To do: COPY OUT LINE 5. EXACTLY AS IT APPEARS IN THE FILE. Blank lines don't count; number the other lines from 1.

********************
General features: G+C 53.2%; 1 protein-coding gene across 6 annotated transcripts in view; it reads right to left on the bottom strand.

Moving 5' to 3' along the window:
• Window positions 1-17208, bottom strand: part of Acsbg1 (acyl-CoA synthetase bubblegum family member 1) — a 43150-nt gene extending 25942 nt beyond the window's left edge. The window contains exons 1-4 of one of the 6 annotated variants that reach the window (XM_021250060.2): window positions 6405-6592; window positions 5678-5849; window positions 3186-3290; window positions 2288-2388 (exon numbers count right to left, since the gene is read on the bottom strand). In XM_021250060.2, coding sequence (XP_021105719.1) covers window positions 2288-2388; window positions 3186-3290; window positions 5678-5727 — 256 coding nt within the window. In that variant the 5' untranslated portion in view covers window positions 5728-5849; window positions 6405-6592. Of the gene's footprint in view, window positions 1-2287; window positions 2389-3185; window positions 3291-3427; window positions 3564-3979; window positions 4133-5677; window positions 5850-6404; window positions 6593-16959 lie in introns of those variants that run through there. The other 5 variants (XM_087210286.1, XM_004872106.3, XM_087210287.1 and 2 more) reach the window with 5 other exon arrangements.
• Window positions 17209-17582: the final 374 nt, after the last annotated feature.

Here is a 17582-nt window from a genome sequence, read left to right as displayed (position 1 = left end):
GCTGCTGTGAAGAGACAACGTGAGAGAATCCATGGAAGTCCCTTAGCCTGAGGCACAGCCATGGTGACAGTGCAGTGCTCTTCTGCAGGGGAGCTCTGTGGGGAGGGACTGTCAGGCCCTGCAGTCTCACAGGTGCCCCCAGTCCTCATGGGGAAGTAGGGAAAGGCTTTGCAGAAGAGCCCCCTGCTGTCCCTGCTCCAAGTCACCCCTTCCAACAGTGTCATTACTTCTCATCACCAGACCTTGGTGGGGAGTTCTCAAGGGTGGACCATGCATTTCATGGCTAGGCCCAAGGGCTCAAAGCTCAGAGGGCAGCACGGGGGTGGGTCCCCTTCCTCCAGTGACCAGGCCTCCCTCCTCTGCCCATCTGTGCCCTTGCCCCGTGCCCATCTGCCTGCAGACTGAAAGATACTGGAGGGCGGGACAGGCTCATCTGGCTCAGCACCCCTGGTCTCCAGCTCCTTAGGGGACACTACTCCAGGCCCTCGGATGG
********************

Here is a 17582-nt window from a genome sequence, read left to right as displayed (position 1 = left end):